Our Hundredth Malt: A Great Rarity from Banffshire
First Society bottling in 1992.
Few have tasted this secretive dram before it reaches the blenders. But Anthony Troon makes a house-call.
I went there to celebrate a centenary, and ended up with two. It was an irresistible coincidence: the one-hundredth distillery to grace the bottling lists of the Scotch Malt Whisky Society just happened to have celebrated its one-hundredth anniversary last year. We are delighted to have made the century.
There are fewer than 100 malt distilleries presently working in Scotland, and only 120 or so whiskies available in cask - if you count the now-matured product of defunct distilleries. It is significant also that our hundredth whisky is so rare as a bottled single malt that it has eluded even the experts. In his Malt Whisky Companion, Michael Jackson lists it as one of six which appear never to have been bottled as singles in recent times, even by independent bottlers. So mark well our tasting notes: you are unlikely to see them elsewhere.
Characteristically, the Strathmill Distillery hides itself shyly behind trees in a dip off the main road through the attractive town of Keith, Banffshire. Its boundaries are marked by the northerly River Isla, which runs parallel to the nearby Spey, and by the rusty (but usable) railway line to Dufftown with an ancient siding into the grounds. River water for cooling, spring water for distilling, rails for transport, and a sylvan setting. What else could a 19th century whisky-maker ask for?
But one intriguing question is this: how long has whisky been made in this perfect location? Most authorities say that Strathmill Distillery was converted from flour mill in 1891, but was first called Glenisla-Glenlivet and renamed in 1895 when it was bought by Gilbey's for £9,500. The flour mill was said to have stood there since 1823. But another account suggests that the flour mill itself was a converted distillery building, called Strathisla, from which the distilling equipment was removed in 1837.
The agents for Strathmill were family grocer's shops in Elgin, Craigellachie, Rothes and Lossiemouth. To mark last year's centenary, the two oldest butts in the warehouse - 25 years old were bottled for employees and fortunate guests. The distillery manager, Randolph Winchester, had a collector on the phone next day offering him £250 for his bottle, a proposition he politely declined.
The manager has worked at the distillery since 1959: his first jobs were shovelling coal for the stills and assisting in the cooperage: so he has seen the stills converted to oil-fired steam heating and the coopers depart. He has worked in every department at Strathmill. One of the toughest jobs was cleaning the interior of the wooden washbacks with heather brooms (called besoms). First, he even had to go out and pull up the heather. The stalks were then bound to an eight-foot long pole and he stood inside the washbacks, scouring with that besom until his shoulders ached. Of course, much has happened at Strathmill since.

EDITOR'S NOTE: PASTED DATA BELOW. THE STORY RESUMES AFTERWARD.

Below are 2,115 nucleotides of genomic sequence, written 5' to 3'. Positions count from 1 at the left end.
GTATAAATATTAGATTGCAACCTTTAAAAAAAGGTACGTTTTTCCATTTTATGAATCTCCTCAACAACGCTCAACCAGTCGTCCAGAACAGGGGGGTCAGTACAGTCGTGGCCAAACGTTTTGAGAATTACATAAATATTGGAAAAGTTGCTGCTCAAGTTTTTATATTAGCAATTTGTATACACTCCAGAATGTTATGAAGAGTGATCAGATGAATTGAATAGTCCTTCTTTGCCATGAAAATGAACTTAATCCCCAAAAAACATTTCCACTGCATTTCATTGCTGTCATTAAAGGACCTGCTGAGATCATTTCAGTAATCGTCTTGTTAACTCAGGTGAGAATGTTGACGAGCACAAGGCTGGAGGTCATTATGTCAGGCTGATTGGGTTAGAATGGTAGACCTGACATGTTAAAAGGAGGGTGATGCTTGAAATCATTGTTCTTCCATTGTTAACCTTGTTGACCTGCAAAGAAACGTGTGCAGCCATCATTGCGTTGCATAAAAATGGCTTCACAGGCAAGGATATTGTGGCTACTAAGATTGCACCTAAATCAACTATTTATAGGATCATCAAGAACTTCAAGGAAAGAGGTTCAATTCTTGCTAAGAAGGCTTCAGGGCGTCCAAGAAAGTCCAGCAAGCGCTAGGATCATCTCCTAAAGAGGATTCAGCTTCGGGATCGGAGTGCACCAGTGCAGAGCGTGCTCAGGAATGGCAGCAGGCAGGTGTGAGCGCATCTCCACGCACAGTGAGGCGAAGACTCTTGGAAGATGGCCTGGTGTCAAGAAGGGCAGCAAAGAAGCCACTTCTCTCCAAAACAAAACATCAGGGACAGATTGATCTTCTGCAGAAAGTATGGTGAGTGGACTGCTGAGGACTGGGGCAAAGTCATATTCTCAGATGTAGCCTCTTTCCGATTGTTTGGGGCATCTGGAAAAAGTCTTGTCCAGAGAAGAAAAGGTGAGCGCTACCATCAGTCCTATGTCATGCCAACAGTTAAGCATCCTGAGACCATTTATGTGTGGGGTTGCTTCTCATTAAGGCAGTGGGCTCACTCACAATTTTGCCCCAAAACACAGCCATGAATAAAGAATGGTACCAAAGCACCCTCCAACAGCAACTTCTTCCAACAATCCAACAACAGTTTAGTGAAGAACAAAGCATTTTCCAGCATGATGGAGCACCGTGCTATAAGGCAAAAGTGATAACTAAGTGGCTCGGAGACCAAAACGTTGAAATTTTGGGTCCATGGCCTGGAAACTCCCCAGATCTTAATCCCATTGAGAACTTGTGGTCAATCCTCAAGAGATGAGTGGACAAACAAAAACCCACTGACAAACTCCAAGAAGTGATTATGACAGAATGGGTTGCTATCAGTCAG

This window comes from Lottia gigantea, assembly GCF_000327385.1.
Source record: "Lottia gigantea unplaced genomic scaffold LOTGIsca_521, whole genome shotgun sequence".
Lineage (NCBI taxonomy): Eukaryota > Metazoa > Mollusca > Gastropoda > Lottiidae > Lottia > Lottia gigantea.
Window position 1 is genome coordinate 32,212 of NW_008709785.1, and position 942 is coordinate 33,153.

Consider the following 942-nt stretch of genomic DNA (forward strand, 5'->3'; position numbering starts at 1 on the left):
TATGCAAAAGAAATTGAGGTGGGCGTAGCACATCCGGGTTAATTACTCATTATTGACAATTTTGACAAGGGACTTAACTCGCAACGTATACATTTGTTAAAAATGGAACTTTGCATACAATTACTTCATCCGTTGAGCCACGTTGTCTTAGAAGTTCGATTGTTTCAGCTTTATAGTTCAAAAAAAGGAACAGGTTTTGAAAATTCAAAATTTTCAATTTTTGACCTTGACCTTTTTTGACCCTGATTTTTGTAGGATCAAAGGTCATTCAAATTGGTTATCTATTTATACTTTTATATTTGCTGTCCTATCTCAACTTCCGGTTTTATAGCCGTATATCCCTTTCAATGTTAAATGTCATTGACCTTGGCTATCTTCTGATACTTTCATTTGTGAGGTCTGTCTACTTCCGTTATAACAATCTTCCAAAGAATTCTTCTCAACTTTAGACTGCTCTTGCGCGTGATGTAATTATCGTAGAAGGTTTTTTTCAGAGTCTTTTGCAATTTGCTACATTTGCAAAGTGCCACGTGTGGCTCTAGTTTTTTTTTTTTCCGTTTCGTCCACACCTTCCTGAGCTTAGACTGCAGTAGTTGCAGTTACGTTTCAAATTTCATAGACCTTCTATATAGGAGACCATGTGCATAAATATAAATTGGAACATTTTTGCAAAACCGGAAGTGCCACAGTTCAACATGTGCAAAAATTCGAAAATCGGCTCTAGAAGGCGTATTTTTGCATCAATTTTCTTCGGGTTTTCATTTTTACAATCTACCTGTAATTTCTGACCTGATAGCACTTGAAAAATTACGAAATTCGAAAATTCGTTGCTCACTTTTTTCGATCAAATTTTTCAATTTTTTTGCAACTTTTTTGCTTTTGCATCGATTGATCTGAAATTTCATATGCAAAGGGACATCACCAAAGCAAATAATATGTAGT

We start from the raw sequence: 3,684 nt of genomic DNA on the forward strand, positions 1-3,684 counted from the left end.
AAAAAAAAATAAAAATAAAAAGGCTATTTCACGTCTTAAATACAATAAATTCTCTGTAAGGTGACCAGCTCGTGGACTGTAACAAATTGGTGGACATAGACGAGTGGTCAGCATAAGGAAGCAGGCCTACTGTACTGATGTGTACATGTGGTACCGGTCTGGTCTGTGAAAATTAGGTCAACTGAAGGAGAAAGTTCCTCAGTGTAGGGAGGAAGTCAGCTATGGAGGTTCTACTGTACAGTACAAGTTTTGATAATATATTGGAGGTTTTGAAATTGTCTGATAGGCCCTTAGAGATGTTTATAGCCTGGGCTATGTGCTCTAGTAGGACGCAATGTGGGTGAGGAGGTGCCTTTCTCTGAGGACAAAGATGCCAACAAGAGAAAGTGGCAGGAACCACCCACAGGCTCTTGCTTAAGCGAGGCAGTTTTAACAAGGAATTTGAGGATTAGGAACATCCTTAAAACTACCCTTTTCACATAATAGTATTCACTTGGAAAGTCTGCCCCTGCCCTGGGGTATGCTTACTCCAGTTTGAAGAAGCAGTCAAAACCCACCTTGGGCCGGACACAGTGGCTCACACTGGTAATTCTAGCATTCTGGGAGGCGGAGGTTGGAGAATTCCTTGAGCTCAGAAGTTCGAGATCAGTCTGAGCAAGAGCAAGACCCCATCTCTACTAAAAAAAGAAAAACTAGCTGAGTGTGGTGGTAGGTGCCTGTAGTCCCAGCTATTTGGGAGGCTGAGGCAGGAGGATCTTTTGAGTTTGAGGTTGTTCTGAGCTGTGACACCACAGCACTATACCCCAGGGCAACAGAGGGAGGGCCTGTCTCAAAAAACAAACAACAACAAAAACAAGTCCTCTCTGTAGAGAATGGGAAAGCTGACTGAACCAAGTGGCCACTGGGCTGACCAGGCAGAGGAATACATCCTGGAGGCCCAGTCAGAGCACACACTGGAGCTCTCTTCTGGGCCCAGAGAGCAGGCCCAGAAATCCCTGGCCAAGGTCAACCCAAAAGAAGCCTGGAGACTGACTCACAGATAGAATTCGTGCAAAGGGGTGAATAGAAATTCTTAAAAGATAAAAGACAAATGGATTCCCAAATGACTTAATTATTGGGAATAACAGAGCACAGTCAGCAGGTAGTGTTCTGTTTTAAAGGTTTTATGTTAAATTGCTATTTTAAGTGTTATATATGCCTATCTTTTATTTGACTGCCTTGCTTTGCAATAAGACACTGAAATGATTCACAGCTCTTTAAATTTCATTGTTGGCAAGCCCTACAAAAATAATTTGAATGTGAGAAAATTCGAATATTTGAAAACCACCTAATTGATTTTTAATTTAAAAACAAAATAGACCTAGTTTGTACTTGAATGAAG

The mashing and fermenting vessels are now of stainless steel and it is, in fact, one of the neatest and cleanest distilleries you could hope to see. Each week; 126 tonnes of lightly peated malted barley is delivered by road, often from maltsters in Buckie and Pencaitland. This makes 14 mashes, after the malt has gone through the German-made Miag six-roller mill and been conveyed to the mash-tun in proportions of 15 per cent husks, 77 middles and 8 per cent flour.
There are six 46,500 litre washbacks for fermentation generated by equal quantities of Maurie and DCl yeast. Entering the wash receiver at 32 degrees C, the liquid has its temperature more than doubled by recycled heat before going through the first distillation. Strathmill has two pairs of stills. The spirit stills are among few in the industry fitted with 'purifiers' which retrieve the heavier fusel oils etc and return them to the distillation, while the lighter vapours continue to the main condenser. With the wash stills taking 45 minutes to come to the boil and the spirit stills one hour, Strathmill performs its miracle on a six-hour cycle. The middle cut comes through at 71 per ceht Alcohol by Volume and is reduced with spring water to one of two standards for filling: 68.5 or 63.5. The magnificent copper stills were smartened up with a coat of lacquer for the centenary - unfortunately, as it turns out. The lacquer has not withstood the heat and has taken on a streaky pinkish look. Mr Winchester may well return to the old practice of having the bare copper rubbed over weekly with vegetable oil, giving a superb burnished appearance.
The Strathmill is matured for 10 to 12 years, in sherry butts or whisky hogsheads, in the low-roofed, earthen-floored warehouses. A typical delivery to the blender will incorporate about 37 per cent from ex-sherry casks. At this gem of a distillery, I heard the tale of the 'whisky fountain'. In the original buildings, whisky straight from the still was run into open vessels with a mug placed handily 'for any passer-by on friendly terms with the management to help himself'. I looked everywhere but damn - it was gone.